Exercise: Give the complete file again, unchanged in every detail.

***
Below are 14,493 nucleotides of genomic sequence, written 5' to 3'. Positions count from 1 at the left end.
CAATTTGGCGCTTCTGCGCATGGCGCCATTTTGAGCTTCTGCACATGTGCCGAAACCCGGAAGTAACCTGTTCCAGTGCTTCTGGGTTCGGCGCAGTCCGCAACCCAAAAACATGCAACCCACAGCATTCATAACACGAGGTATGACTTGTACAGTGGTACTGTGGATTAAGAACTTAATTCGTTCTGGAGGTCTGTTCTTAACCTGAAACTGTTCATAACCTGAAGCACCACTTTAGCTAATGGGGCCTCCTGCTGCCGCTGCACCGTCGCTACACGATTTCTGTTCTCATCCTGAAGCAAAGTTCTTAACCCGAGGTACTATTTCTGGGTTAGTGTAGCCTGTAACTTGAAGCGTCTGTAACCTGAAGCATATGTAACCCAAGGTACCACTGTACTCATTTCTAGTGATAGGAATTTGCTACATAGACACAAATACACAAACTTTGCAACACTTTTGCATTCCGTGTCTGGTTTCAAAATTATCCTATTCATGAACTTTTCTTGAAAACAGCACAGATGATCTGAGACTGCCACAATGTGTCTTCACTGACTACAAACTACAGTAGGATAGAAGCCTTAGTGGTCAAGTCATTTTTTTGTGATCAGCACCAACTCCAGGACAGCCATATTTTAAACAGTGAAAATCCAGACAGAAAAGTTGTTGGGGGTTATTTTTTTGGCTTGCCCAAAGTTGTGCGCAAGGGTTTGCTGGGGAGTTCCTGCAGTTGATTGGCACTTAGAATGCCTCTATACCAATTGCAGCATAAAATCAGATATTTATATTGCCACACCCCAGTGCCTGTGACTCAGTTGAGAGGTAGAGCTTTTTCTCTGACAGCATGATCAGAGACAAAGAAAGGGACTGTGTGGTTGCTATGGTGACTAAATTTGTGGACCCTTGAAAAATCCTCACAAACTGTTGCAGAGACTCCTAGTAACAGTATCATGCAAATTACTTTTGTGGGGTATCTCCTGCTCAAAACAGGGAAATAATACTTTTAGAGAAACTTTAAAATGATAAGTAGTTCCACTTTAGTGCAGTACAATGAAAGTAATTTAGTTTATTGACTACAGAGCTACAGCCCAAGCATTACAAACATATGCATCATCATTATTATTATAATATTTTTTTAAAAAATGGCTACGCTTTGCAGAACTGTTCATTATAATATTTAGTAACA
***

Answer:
Below are 14,493 nucleotides of genomic sequence, written 5' to 3'. Positions count from 1 at the left end.
CAATTTGGCGCTTCTGCGCATGGCGCCATTTTGAGCTTCTGCACATGTGCCGAAACCCGGAAGTAACCTGTTCCAGTGCTTCTGGGTTCGGCGCAGTCCGCAACCCAAAAACATGCAACCCACAGCATTCATAACACGAGGTATGACTTGTACAGTGGTACTGTGGATTAAGAACTTAATTCGTTCTGGAGGTCTGTTCTTAACCTGAAACTGTTCATAACCTGAAGCACCACTTTAGCTAATGGGGCCTCCTGCTGCCGCTGCACCGTCGCTACACGATTTCTGTTCTCATCCTGAAGCAAAGTTCTTAACCCGAGGTACTATTTCTGGGTTAGTGTAGCCTGTAACTTGAAGCGTCTGTAACCTGAAGCATATGTAACCCAAGGTACCACTGTACTCATTTCTAGTGATAGGAATTTGCTACATAGACACAAATACACAAACTTTGCAACACTTTTGCATTCCGTGTCTGGTTTCAAAATTATCCTATTCATGAACTTTTCTTGAAAACAGCACAGATGATCTGAGACTGCCACAATGTGTCTTCACTGACTACAAACTACAGTAGGATAGAAGCCTTAGTGGTCAAGTCATTTTTTTGTGATCAGCACCAACTCCAGGACAGCCATATTTTAAACAGTGAAAATCCAGACAGAAAAGTTGTTGGGGGTTATTTTTTTGGCTTGCCCAAAGTTGTGCGCAAGGGTTTGCTGGGGAGTTCCTGCAGTTGATTGGCACTTAGAATGCCTCTATACCAATTGCAGCATAAAATCAGATATTTATATTGCCACACCCCAGTGCCTGTGACTCAGTTGAGAGGTAGAGCTTTTTCTCTGACAGCATGATCAGAGACAAAGAAAGGGACTGTGTGGTTGCTATGGTGACTAAATTTGTGGACCCTTGAAAAATCCTCACAAACTGTTGCAGAGACTCCTAGTAACAGTATCATGCAAATTACTTTTGTGGGGTATCTCCTGCTCAAAACAGGGAAATAATACTTTTAGAGAAACTTTAAAATGATAAGTAGTTCCACTTTAGTGCAGTACAATGAAAGTAATTTAGTTTATTGACTACAGAGCTACAGCCCAAGCATTACAAACATATGCATCATCATTATTATTATAATATTTTTTTAAAAAATGGCTACGCTTTGCAGAACTGTTCATTATAATATTTAGTAACA